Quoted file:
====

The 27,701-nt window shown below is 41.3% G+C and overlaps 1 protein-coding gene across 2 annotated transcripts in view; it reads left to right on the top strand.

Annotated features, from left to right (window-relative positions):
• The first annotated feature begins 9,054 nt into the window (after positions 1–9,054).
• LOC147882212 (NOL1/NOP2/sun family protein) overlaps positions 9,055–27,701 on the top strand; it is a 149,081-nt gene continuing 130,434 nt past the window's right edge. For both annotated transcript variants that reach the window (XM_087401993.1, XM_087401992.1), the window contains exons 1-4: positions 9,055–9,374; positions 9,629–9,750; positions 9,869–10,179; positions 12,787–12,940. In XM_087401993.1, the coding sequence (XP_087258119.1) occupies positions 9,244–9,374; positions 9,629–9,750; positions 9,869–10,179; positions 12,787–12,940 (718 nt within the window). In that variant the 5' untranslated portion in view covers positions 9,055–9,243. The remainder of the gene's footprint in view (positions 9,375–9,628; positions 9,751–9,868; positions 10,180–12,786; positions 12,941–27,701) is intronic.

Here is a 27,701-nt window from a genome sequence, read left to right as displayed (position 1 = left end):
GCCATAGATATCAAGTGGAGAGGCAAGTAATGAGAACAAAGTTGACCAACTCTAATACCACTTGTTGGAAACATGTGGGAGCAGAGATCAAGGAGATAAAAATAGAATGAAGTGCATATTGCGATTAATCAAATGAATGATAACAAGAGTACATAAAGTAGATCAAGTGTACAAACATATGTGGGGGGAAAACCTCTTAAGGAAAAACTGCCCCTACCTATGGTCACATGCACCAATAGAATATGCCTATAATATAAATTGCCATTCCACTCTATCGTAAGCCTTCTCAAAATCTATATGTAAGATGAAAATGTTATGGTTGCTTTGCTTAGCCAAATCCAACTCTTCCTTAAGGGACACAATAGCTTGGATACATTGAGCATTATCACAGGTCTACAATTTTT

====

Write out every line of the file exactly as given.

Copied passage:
The 27,701-nt window shown below is 41.3% G+C and overlaps 1 protein-coding gene across 2 annotated transcripts in view; it reads left to right on the top strand.

Annotated features, from left to right (window-relative positions):
• The first annotated feature begins 9,054 nt into the window (after positions 1–9,054).
• LOC147882212 (NOL1/NOP2/sun family protein) overlaps positions 9,055–27,701 on the top strand; it is a 149,081-nt gene continuing 130,434 nt past the window's right edge. For both annotated transcript variants that reach the window (XM_087401993.1, XM_087401992.1), the window contains exons 1-4: positions 9,055–9,374; positions 9,629–9,750; positions 9,869–10,179; positions 12,787–12,940. In XM_087401993.1, the coding sequence (XP_087258119.1) occupies positions 9,244–9,374; positions 9,629–9,750; positions 9,869–10,179; positions 12,787–12,940 (718 nt within the window). In that variant the 5' untranslated portion in view covers positions 9,055–9,243. The remainder of the gene's footprint in view (positions 9,375–9,628; positions 9,751–9,868; positions 10,180–12,786; positions 12,941–27,701) is intronic.

Here is a 27,701-nt window from a genome sequence, read left to right as displayed (position 1 = left end):
GCCATAGATATCAAGTGGAGAGGCAAGTAATGAGAACAAAGTTGACCAACTCTAATACCACTTGTTGGAAACATGTGGGAGCAGAGATCAAGGAGATAAAAATAGAATGAAGTGCATATTGCGATTAATCAAATGAATGATAACAAGAGTACATAAAGTAGATCAAGTGTACAAACATATGTGGGGGGAAAACCTCTTAAGGAAAAACTGCCCCTACCTATGGTCACATGCACCAATAGAATATGCCTATAATATAAATTGCCATTCCACTCTATCGTAAGCCTTCTCAAAATCTATATGTAAGATGAAAATGTTATGGTTGCTTTGCTTAGCCAAATCCAACTCTTCCTTAAGGGACACAATAGCTTGGATACATTGAGCATTATCACAGGTCTACAATTTTT